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Why critics and homeowners call government loan modification program a failure

Banks and other lenders are still foreclosing on Americans’ homes at a rate that’s outpacing the Obama administration’s main effort to stem the crisis

In fact, while the Treasury Department’s Home Affordable Modification Program, or HAMP, has started the mortgage modification process on almost 760,000 homeowners who are at risk of losing their homes, less than 5 percent of those workouts have become permanent, government data show.

HAMP has made only limited progress for nine months

“HAMP has made only limited progress for nine months now, and the residential foreclosure crisis continues to mount,” said Richard Neiman, the superintendent of banks in New York state and a member of the Congressional Oversight Panel that was formed to monitor the Treasury bank bailout funds that support the mortgage program. He was appointed to the post by the Democratic leadership in the House of Representatives.

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Another member of the oversight panel, U.S. Rep. Jeb Hensarling, a Texas Republican and a critic of the bailout bill, called the mortgage program “a failure.”

In a recent report, he said the administration’s efforts “have assisted only a small number of homeowners while drawing billions of involuntary taxpayer dollars into a black hole.” Hensarling recently left the panel.

Treasury Department knows it needs to do a better job

The Treasury Department acknowledges that its program needs to do a better job of making hundreds of thousands of trial modifications permanent, but an official said the program is making progress and is on track to meet many of its goals.

“I think that if you go back and look at what we said we would do in February, we are on track to meet the president’s goals,” said Michael Barr, an assistant Treasury secretary who helps oversee the nation’s main loan modification program. “We are not going to be able to prevent every foreclosure in the country.”

More than 5 million mortgages have been caught in foreclosure

More than 5 million mortgages have been caught in foreclosure proceedings since the economy began slipping in 2007, and an estimated 8 million to 13 million more could follow in the next five years. The Treasury’s goal is to help modify 3 million to 4 million mortgages in three years, but only about 1 percent of that number have completed the process.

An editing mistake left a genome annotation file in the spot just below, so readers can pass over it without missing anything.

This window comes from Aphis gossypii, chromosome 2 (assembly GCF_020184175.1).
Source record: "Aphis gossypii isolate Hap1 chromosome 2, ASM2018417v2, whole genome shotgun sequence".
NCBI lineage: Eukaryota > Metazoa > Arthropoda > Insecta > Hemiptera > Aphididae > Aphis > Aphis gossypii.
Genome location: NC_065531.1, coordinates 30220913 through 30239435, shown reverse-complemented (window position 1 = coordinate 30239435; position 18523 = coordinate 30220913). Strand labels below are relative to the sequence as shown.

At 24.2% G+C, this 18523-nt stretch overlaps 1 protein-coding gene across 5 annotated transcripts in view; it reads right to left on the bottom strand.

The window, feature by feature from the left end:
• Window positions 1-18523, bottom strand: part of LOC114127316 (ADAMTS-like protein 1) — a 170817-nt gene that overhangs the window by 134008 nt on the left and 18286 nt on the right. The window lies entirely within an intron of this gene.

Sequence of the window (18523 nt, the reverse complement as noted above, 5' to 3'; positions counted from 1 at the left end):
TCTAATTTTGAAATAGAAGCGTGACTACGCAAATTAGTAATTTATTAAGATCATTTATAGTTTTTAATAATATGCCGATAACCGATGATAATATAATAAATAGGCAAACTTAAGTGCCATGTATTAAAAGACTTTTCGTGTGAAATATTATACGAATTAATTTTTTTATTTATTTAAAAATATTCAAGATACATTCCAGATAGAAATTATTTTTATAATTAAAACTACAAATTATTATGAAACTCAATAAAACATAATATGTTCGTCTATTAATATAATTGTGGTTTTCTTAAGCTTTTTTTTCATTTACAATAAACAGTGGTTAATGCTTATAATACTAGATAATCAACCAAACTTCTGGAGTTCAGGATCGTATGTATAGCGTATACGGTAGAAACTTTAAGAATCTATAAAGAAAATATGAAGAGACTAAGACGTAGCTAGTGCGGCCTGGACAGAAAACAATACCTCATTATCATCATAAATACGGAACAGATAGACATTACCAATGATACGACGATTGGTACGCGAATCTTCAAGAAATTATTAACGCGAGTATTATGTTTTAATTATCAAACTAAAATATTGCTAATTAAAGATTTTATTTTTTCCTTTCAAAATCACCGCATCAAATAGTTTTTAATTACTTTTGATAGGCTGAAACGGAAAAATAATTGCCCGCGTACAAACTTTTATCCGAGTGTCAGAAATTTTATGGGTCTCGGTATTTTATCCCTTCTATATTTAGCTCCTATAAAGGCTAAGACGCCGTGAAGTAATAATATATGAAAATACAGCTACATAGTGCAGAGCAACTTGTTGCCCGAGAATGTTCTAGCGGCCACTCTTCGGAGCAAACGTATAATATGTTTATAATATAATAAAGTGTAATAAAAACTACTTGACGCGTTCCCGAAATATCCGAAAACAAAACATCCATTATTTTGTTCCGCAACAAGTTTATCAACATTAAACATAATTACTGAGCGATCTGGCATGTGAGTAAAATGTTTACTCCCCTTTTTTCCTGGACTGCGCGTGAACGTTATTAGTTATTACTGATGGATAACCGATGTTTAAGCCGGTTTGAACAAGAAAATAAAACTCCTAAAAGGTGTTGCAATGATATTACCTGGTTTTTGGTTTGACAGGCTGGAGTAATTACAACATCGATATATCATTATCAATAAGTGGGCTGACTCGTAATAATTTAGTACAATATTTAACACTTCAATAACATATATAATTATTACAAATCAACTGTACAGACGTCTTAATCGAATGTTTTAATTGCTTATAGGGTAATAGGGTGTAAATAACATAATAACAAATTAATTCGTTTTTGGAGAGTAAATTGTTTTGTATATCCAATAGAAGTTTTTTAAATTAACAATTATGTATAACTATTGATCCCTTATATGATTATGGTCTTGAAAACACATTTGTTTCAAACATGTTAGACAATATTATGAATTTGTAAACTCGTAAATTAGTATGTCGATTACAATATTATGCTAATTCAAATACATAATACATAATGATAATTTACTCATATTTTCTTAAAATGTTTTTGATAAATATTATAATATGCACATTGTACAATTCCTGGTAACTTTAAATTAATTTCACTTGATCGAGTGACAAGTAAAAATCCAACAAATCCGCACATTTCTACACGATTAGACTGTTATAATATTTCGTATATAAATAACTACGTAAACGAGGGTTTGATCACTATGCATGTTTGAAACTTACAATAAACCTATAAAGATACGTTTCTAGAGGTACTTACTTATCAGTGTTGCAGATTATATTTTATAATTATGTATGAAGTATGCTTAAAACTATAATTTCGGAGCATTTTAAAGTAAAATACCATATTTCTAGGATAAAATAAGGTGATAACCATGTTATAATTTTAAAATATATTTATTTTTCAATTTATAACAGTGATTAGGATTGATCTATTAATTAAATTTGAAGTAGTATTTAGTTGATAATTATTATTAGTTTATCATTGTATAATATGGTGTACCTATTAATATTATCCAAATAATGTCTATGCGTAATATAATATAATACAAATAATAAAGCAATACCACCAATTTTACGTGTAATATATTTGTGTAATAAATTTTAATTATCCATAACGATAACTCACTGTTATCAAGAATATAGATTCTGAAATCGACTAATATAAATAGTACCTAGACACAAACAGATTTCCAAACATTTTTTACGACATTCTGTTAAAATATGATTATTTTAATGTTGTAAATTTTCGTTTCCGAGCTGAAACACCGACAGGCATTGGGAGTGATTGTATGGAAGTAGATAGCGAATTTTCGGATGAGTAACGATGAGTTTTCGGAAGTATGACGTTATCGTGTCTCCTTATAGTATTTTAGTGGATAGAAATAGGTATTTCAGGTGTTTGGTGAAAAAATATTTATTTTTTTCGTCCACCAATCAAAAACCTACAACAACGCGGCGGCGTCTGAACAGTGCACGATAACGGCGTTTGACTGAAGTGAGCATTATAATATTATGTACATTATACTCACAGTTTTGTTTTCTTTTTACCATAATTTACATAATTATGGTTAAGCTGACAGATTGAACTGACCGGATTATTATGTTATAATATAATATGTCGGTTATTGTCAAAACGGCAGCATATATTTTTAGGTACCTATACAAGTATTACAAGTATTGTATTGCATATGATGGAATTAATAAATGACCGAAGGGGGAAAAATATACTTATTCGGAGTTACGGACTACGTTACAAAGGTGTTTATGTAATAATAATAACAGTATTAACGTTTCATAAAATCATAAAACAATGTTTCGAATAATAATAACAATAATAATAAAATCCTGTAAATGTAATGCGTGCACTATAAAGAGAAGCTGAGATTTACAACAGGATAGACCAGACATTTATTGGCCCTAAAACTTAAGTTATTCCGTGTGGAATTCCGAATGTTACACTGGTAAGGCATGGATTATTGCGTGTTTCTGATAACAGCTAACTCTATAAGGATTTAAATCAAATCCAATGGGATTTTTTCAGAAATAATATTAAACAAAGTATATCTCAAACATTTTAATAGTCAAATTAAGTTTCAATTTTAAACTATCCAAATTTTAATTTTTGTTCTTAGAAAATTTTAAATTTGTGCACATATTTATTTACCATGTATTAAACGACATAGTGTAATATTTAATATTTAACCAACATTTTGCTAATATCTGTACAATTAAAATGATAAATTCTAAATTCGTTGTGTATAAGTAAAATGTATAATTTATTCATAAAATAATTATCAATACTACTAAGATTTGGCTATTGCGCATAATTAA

Pace of finalizing loan modification too slow

One of the central problems, the administration and its critics agree, is the slow pace of finalizing the modifications it’s started.

Under the program, mortgage servicers — companies that collect monthly mortgage checks and pay the bank, property tax and insurance — arrange the modifications.

Treasury’s Barr said that mortgage servicers — some them stand-alone companies, others units of big Wall Street banks — simply aren’t doing enough to move homeowners from trial modifications to permanent modifications.

“The servicers need to do a better job,” said Tom Miller, the attorney general of Iowa and a leader in state-level efforts to help desperate homeowners. “They have to make sure they have the full staff, make sure they are trained, make sure they don’t make people wait and wait and wait. We have a tendency to accept the wait, and we shouldn’t.”

Principal reduction needed

Miller also said that mortgage companies need to reduce the principal on some of their loans in order to prevent more foreclosures. That could mean, for example, reducing the balance owned on a $200,000 home to, say, $180,000 if the home’s value has dropped substantially. That, he said, was one of the tricks that helped his state emerge from a severe farm crisis two decades ago.

Before completing and sending in a loan modification package, you may want to obtain some coaching to combat the stall tactics banks/servicers are using to cut to the front of the line of other applications and get approved faster

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Homeowners – Need Some Sound Advice?

Get Out of Debt Workbook
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Stop Foreclosure
Get more help on fighting to stop a foreclosure with one of 7 options. For example, if a loan modification is not an option learn about a little-known government program that will stop a foreclosure in less than a day without an expensive attorney.

Also get the latest foreclosure news around the country, read Q&As and other resources.

Legally Restore Your Credit
If you are visiting this blog, you likely have mortgage lates, which are a big blemish on your credit report. Once you resolve your mortgage situation, you can legally remove those mortgage lates and all derogatory credit from your report without having to hire an expensive attorney or credit repair service.

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